Author: Jessi Kirby
Genre: YA contemporary/mystery
Published by: Simon and Schuster
Source: received for review – thanks, Simon and Schuster!
Seventeen-year-old Parker Frost has never taken the road less traveled. Valedictorian and quintessential good girl, she’s about to graduate high school without ever having kissed her crush or broken the rules. So when fate drops a clue in her lap—one that might be the key to unraveling a town mystery—she decides to take a chance.
Julianna Farnetti and Shane Cruz are remembered as the golden couple of Summit Lakes High—perfect in every way, meant to be together forever. But Julianna’s journal tells a different story—one of doubts about Shane and a forbidden romance with an older, artistic guy. These are the secrets that were swept away with her the night that Shane’s jeep plunged into an icy river, leaving behind a grieving town and no bodies to bury.
Reading Julianna’s journal gives Parker the courage to start to really live—and it also gives her reasons to question what really happened the night of the accident. Armed with clues from the past, Parker enlists the help of her best friend, Kat, and Trevor, her longtime crush, to track down some leads. The mystery ends up taking Parker places that she never could have imagined. And she soon finds that taking the road less traveled makes all the difference.
“Tell me, what is it you plan to do with your one wild and precious life?”
This book is really, really good. It’s about exploring. It’s about finding out who you are – not the person everyone else wants you to be. It’s about making your own choices. It’s about taking risks.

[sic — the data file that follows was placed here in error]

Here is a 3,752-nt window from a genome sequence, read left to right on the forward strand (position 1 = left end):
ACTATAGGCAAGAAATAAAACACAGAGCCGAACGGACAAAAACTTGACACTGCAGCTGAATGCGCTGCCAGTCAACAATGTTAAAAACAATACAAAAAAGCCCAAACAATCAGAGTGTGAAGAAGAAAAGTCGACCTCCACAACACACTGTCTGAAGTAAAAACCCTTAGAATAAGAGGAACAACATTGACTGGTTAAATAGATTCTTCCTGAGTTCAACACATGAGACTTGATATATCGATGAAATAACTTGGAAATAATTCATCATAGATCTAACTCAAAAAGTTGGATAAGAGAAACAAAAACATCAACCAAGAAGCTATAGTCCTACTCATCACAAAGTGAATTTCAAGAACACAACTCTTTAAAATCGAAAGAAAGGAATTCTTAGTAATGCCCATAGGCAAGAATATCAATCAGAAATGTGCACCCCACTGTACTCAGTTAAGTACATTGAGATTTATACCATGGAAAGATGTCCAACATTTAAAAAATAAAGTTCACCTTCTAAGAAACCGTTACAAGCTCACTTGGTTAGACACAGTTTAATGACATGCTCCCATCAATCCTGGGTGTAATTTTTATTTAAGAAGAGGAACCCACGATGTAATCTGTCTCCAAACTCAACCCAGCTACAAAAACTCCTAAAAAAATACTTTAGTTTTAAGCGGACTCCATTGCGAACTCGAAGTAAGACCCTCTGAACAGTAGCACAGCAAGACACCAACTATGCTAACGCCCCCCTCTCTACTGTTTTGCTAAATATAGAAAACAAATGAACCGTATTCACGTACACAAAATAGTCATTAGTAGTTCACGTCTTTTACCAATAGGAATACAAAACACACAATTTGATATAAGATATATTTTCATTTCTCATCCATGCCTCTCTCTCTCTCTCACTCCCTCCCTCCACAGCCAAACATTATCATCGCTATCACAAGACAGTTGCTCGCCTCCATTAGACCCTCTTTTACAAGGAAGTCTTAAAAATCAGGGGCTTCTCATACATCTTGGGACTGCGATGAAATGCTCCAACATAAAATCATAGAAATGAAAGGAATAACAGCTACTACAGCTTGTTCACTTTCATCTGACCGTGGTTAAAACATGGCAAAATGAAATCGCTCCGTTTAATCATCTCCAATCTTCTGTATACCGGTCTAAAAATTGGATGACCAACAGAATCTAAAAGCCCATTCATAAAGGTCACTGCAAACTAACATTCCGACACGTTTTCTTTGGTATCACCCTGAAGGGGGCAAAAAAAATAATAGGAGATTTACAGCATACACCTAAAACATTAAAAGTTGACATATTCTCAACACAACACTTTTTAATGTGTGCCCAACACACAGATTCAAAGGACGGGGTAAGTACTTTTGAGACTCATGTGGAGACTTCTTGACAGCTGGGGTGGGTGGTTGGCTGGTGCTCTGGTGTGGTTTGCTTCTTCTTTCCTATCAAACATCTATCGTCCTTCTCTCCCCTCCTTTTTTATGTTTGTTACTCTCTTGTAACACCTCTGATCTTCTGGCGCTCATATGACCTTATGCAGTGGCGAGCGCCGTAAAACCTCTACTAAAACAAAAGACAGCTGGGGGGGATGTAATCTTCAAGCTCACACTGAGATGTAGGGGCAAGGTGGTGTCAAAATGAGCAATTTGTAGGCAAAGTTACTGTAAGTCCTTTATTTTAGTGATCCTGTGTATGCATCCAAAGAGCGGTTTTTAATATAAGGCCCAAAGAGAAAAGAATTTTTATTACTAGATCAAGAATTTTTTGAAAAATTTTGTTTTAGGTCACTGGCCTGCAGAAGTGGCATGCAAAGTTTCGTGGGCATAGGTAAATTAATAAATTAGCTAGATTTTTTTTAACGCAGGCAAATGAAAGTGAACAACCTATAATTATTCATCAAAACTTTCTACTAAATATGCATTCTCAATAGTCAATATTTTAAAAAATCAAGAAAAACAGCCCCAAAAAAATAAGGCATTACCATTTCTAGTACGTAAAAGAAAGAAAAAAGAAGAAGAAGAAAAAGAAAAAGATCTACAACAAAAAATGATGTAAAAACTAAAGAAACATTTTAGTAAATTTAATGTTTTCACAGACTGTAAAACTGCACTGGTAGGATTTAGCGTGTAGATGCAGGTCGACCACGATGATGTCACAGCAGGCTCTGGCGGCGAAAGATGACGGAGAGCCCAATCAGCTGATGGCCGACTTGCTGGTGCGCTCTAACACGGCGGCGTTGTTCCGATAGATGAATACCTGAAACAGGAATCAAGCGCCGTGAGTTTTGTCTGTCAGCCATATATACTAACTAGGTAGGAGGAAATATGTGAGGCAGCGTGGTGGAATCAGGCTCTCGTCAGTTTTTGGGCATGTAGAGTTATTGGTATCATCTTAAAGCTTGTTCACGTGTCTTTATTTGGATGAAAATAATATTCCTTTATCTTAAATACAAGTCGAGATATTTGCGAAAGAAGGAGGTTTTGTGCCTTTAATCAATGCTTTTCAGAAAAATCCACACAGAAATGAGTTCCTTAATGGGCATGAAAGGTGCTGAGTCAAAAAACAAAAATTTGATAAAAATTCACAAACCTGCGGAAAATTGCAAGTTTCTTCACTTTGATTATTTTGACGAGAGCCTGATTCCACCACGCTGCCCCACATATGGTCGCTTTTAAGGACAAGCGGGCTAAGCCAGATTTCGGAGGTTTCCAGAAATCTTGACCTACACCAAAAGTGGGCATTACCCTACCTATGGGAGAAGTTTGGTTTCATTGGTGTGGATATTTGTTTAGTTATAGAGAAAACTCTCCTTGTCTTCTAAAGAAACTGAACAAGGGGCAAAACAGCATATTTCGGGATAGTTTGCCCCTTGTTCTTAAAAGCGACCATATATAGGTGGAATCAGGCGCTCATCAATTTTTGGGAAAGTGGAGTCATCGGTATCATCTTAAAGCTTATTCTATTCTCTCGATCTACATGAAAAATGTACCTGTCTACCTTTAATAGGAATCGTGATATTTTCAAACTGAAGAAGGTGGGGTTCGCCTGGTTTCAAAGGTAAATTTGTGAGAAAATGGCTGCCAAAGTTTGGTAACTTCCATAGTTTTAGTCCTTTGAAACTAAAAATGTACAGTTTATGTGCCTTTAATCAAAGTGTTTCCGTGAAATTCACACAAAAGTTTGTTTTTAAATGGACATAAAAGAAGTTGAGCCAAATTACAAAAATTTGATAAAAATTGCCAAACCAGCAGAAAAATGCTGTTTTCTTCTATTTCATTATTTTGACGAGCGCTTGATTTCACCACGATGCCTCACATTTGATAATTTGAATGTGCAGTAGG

Everyone told me this book was great. And it’s contemporary YA, so I was inclined to believe them. And I was in no way disappointed.
Our main character is Parker Frost. And I related to her in lots of ways – she’s a perfectionist, and she does what she’s told. She doesn’t really do anything crazy or risky. She plays it safe. But then there’s her friend Kat (who I loved, by the way), who is always telling her to do something crazy.
To do something with her one wild and precious life.
And, SURPRISE! There’s parental involvement.
Yay for no Missing Parent Syndrome. Parker’s mum is really important in this story, because she’s always pushing Parker to do the right thing – especially to write her speech for the scholarship she’s applying for. And Parker’s mum is SCARY – Parker never disobeys her or does anything wrong. She does the right thing. Except then…she doesn’t. She starts doing exciting things because she wants to.
And that’s where this book got even better – it’s not just a contemporary, it has a mystery element as well.
Julianna and Shane were killed a long time ago, but then Parker find Julianna’s journal…and she starts reading it. And she starts having suspicions about what really happened the night they died.
Which is where the road trip comes in. Yay, road trip!
That element was kind of like an extended metaphor that worked so well with the rest of the novel. Parker’s seventeen, she’s got her whole life ahead of her – she has to decide what she wants to do with that life, what kind of person she wants to be. I really identified with that.
And the poetry!
At the beginning of every chapter is a few lines of poetry. Much of it was familiar to me (I know some of Robert Frost’s poems) but some of it was not. All of it fit the chapter, though, and added yet another element to the story.
And together, these elements wove to create a beautiful novel about discovering the road you want to take – and whether that will be the road less travelled by.
Rating: 4/5 Wonderkitties